Sadly, yesterday’s announcements from the World Wildlife Fund and The London Zoo which can be found here about species disappearances and declines come as no surprise. It has been documented many times, in many ways. It forms part of The Trouble With Lions and within that text, excerpts of which are at here I have given very specific numbers and citations for the declines of many of Africa’s megafauna. In 1989 Ian Parker and Alasdair Graham- took the time to collate the information on thirty species that is scattered throughout Jonathan Kingdon’s seven-volume masterpiece East African Mammals: An Atlas of Evolution in Africa. Among those species is the Uganda kob (Kobus kob). In this case Kingdon documented a drastic decrease in the range of a species that was once seen all the way from West Africa to Uganda. He calculated that by 1990 their range had decreased by 89%. Kingdon’s map on page 368 of his 7th volume (IIIB) tells the tale as it has occurred in Uganda. The former distribution covered more than half the country.
In 1975 the range was limited to small pockets in three national parks, including Queen Elizabeth NP where we have been working for several years with Canadian and Ugandan students. The total area is probably no more than 1% of the country. Even inside the parks, the range has further declined under the constant pressure of poaching. We have seen very direct evidence of this near Lake George, where the stone sign shown here acts as a kob monument, rather than in its intended capacity as an information-cum-warning of the presence of large numbers of kob on their mating grounds. We have stopped at the sign and never seen a kob.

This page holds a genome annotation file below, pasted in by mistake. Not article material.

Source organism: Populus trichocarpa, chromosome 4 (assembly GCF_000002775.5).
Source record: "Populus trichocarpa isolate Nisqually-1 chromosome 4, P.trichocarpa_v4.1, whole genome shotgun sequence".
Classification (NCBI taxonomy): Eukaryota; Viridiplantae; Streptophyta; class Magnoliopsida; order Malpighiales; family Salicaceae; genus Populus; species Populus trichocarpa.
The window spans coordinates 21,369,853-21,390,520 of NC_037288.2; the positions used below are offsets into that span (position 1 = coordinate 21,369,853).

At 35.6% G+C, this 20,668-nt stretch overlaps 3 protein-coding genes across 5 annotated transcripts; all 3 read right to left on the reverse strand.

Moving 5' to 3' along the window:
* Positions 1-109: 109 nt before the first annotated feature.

Kob are but one example. Rhino, elephant, lions, wild dogs, and a considerable variety of bushmeat species are all mentioned in the book. The latest “method-of-choice” for getting rid of unwanted species is the application of minute amounts of the insecticide carbofuran, sold in East Africa as Furadan. If the recent reports (see the blog posting of May 5th) of poisoned lions in the Maasai Mara are anything to go by poachers had better be very cautious how they use the stuff, which is cheap and readily available. In the lion case the animals succumbed after they ate the carcass of a hippo that had been poisoned. A poacher or his customers might suffer the same fate if he used Furadan to kill his prey and then ate or sold the meat.
reference:- Parker, I.S.C. and A.D, Graham. 1989. Elephant declines: downward trends in African elephant distribution and numbers (part II) Intern. J. Environmental Studies. 35.